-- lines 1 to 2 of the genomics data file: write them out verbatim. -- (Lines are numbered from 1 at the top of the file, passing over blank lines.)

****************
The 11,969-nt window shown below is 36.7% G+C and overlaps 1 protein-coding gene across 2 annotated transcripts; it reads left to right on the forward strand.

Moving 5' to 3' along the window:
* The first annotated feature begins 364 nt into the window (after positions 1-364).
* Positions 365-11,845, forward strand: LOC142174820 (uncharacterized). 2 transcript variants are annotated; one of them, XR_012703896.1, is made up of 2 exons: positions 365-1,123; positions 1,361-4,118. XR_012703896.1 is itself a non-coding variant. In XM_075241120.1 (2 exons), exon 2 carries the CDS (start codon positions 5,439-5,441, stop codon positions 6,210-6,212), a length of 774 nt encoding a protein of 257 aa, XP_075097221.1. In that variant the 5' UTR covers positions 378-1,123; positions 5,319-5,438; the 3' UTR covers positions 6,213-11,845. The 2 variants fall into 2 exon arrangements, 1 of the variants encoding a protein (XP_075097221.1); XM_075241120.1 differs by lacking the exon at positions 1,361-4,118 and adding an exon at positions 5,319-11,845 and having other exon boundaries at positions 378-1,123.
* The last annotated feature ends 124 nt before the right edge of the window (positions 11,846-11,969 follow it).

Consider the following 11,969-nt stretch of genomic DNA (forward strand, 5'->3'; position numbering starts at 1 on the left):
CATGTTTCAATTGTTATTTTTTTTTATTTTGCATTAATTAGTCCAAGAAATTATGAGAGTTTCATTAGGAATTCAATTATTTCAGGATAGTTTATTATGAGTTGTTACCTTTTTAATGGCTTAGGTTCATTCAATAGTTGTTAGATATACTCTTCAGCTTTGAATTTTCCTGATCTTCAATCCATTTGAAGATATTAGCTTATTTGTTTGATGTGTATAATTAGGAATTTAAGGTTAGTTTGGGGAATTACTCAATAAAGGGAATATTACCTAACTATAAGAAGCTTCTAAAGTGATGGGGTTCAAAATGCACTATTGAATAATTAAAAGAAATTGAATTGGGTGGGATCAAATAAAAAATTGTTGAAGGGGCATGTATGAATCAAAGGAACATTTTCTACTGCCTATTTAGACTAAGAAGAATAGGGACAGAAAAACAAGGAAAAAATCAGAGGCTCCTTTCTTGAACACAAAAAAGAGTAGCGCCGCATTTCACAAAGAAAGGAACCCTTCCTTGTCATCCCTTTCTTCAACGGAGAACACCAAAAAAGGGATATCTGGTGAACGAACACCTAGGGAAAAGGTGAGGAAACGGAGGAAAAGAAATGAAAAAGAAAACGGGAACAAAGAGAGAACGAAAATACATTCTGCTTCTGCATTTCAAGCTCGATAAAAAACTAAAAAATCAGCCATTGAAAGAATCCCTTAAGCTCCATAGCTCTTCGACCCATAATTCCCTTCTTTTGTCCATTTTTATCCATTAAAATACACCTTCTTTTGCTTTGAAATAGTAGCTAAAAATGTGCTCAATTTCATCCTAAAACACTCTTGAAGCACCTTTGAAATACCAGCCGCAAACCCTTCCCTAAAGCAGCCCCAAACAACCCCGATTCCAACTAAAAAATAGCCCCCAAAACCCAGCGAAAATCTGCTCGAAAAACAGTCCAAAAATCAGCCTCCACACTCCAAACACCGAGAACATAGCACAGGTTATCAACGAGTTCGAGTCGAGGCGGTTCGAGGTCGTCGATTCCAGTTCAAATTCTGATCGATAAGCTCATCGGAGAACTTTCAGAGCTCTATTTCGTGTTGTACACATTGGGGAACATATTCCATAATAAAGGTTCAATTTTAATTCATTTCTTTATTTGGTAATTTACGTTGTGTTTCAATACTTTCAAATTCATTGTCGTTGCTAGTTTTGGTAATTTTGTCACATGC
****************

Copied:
The 11,969-nt window shown below is 36.7% G+C and overlaps 1 protein-coding gene across 2 annotated transcripts; it reads left to right on the forward strand.

Moving 5' to 3' along the window: